Brittany: I usually just try to document workflow  exactly as is first to make sure we don’t miss any steps when designing new solutions, and then look for any duplication like “Are they charting this four different times somewhere?” I also ask, “How does this new technology affect the workflow in a positive manner?” There are a lot of ways that tech gets introduced into healthcare systems, and you must make sure to ask what the driver is. Is it going to help our clinicians, is it going to help our patients, is it going to make things easier? Or are we just doing it because we want to use this new tech? That’s always a bit of a tough conversation.

Cloudbreak: Technology does not intrinsically make things easier just because it’s technology.

Brittany: Exactly. And especially if it doesn’t integrate with the system we already have, and it creates duplication. I think because I round with our teams, and spend so much time with our clinicians I really feel for them, when technology is a burden rather than a boost, and I feel it’s my role to advocate on their behalf.

Cloudbreak: You had to take your two-year plan and launch it in two days. Now that your project is stabilizing and starting to iterate, what does your new two-year plan look like?

Brittany: My goal is to really optimize virtual care. We have a wide range of workflows. One example hyperacute telemedicine,, which is for things like telestroke and supporting for emergency departments that aren’t part of our system. We also have inpatient telemedicine, and the traditional ambulatory video visit workflows. My short term plan is to reassess those workflow, and leverage new updates and solutions that have come out to improve them.

I’m also thinking about how we can leverage virtual care in remote patient monitoring situations. We’re still in the early stages of remote patient monitoring here. I’ve seen the impact a mature remote patient monitoring program can have on patients, especially on readmission rates and empowering patients to manage their conditions. I really want us to get there as a health system.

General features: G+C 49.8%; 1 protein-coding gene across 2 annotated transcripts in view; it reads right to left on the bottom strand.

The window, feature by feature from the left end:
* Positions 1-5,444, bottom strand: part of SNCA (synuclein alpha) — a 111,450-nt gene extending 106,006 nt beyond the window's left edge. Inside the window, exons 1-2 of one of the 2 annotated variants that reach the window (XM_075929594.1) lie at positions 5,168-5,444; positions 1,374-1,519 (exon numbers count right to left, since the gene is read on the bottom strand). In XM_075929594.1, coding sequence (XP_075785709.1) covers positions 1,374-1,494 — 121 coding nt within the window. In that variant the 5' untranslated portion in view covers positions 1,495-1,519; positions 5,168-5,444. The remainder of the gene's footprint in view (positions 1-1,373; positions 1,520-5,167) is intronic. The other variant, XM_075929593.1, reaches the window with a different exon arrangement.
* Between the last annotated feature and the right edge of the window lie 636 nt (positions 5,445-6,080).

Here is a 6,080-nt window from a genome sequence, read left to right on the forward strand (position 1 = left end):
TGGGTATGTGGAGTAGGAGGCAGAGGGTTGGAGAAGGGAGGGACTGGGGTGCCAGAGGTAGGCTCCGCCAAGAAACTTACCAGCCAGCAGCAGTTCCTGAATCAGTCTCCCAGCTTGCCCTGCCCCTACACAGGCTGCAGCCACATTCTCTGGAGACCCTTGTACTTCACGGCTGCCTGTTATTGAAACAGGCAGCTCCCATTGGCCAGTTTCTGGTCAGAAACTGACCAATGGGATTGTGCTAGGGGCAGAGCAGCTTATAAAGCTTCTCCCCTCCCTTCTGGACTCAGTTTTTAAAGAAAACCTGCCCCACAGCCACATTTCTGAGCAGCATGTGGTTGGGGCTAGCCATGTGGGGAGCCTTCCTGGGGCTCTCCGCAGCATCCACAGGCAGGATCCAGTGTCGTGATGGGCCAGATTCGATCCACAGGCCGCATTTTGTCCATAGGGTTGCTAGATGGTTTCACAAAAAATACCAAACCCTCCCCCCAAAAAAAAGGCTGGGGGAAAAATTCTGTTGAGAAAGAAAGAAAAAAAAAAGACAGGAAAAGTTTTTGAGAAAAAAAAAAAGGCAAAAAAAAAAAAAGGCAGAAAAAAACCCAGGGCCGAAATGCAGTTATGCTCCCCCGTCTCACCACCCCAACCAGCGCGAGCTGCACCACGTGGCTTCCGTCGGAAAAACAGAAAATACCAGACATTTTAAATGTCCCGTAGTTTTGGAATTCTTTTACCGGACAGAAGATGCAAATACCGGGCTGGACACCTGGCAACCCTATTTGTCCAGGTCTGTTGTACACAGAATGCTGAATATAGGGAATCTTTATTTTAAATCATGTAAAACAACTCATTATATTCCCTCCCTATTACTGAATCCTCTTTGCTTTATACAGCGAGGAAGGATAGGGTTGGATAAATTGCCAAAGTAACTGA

Cloudbreak: We’re going to see a year of everyone re-doing the work they did during the pandemic in a more permanent and sustainable fashion. But because of that initial panic, the door for technology has been opened, and a lot of systems are much more open to new solutions.

Brittany: Definitely. Now that we’re hopefully emerging from the pandemic, we can start thinking about how we can expand and optimize the technology that was rapidly rolled out to meet COVID demands. I feel like this past year has also really opened our eyes to partnerships, and having health systems at similar baselines makes that more of a reality. One example of this in the UC System is that we are looking to stand up a Virtual Care Collaborative, where UCs cross-cover each other in the virtual space, starting with providing care to our students. I’m really looking forward to that.

Cloudbreak: We’ve had a lot to overcome in the last few years. What keeps you motivated and committed to your work?

Brittany: I have a great team. You can reach out to anybody at any time across everyone at UC San Diego IS, and they really make it work. And honestly being able to continue to provide care for our patients was my biggest win. We went almost completely virtual at one point during the pandemic. Knowing that my technology was helping deliver patients the care they needed when there wasn’t another alternative really motivated me.